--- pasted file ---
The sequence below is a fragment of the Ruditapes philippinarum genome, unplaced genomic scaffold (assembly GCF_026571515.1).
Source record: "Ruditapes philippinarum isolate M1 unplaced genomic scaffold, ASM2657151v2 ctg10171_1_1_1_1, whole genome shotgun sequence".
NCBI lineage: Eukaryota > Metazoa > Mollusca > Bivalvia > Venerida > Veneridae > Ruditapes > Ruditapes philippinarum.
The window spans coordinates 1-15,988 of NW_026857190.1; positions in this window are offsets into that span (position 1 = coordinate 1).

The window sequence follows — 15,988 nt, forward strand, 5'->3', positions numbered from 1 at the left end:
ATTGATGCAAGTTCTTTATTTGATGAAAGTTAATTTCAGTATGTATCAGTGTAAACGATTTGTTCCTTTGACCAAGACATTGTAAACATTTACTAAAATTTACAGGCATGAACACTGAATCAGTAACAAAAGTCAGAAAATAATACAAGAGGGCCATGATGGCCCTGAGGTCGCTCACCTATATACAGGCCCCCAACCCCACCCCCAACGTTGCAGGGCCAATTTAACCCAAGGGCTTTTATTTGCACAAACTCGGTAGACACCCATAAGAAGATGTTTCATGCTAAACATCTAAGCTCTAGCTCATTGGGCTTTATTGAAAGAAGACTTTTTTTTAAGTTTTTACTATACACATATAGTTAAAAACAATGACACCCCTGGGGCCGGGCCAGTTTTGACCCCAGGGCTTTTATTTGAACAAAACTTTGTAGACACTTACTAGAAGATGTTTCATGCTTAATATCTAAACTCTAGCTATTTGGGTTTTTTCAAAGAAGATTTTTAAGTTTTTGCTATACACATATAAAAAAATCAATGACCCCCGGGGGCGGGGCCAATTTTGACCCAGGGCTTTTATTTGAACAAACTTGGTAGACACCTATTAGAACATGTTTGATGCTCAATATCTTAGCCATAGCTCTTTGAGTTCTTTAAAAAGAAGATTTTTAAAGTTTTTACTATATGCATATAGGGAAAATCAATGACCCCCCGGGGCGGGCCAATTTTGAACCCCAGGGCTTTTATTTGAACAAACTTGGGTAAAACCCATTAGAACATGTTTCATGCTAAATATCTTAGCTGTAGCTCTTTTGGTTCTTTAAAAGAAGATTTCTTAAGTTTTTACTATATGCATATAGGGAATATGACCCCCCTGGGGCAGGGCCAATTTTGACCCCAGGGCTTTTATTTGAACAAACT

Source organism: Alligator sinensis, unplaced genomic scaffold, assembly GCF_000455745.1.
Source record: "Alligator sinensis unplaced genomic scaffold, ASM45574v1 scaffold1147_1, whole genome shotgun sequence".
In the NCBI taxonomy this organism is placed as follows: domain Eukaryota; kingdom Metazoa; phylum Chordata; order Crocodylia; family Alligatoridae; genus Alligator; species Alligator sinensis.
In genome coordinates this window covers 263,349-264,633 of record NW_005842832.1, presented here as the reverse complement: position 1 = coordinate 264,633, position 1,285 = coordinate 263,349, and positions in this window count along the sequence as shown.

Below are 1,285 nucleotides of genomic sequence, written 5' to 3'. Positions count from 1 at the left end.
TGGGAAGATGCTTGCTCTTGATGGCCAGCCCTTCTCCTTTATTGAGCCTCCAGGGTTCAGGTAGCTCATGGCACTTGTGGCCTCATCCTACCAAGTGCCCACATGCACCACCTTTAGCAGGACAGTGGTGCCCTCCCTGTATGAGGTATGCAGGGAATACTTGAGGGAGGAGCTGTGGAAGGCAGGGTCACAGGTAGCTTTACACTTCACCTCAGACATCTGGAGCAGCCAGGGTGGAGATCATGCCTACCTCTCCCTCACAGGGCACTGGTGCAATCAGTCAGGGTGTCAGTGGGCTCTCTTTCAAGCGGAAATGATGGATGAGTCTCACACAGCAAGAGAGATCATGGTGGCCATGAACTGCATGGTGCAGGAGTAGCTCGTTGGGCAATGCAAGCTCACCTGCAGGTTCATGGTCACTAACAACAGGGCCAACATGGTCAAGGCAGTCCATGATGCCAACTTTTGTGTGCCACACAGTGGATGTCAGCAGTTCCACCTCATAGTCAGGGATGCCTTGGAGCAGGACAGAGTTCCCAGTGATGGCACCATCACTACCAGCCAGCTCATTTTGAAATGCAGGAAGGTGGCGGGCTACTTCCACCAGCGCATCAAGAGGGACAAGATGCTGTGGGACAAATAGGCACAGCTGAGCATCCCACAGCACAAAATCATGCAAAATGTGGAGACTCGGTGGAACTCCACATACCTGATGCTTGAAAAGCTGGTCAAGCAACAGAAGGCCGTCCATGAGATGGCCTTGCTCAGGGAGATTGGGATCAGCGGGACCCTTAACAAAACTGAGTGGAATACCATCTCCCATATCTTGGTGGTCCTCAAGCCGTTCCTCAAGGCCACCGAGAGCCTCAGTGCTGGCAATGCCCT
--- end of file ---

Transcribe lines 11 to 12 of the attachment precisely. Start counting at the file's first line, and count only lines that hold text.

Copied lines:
Below are 1,285 nucleotides of genomic sequence, written 5' to 3'. Positions count from 1 at the left end.
TGGGAAGATGCTTGCTCTTGATGGCCAGCCCTTCTCCTTTATTGAGCCTCCAGGGTTCAGGTAGCTCATGGCACTTGTGGCCTCATCCTACCAAGTGCCCACATGCACCACCTTTAGCAGGACAGTGGTGCCCTCCCTGTATGAGGTATGCAGGGAATACTTGAGGGAGGAGCTGTGGAAGGCAGGGTCACAGGTAGCTTTACACTTCACCTCAGACATCTGGAGCAGCCAGGGTGGAGATCATGCCTACCTCTCCCTCACAGGGCACTGGTGCAATCAGTCAGGGTGTCAGTGGGCTCTCTTTCAAGCGGAAATGATGGATGAGTCTCACACAGCAAGAGAGATCATGGTGGCCATGAACTGCATGGTGCAGGAGTAGCTCGTTGGGCAATGCAAGCTCACCTGCAGGTTCATGGTCACTAACAACAGGGCCAACATGGTCAAGGCAGTCCATGATGCCAACTTTTGTGTGCCACACAGTGGATGTCAGCAGTTCCACCTCATAGTCAGGGATGCCTTGGAGCAGGACAGAGTTCCCAGTGATGGCACCATCACTACCAGCCAGCTCATTTTGAAATGCAGGAAGGTGGCGGGCTACTTCCACCAGCGCATCAAGAGGGACAAGATGCTGTGGGACAAATAGGCACAGCTGAGCATCCCACAGCACAAAATCATGCAAAATGTGGAGACTCGGTGGAACTCCACATACCTGATGCTTGAAAAGCTGGTCAAGCAACAGAAGGCCGTCCATGAGATGGCCTTGCTCAGGGAGATTGGGATCAGCGGGACCCTTAACAAAACTGAGTGGAATACCATCTCCCATATCTTGGTGGTCCTCAAGCCGTTCCTCAAGGCCACCGAGAGCCTCAGTGCTGGCAATGCCCT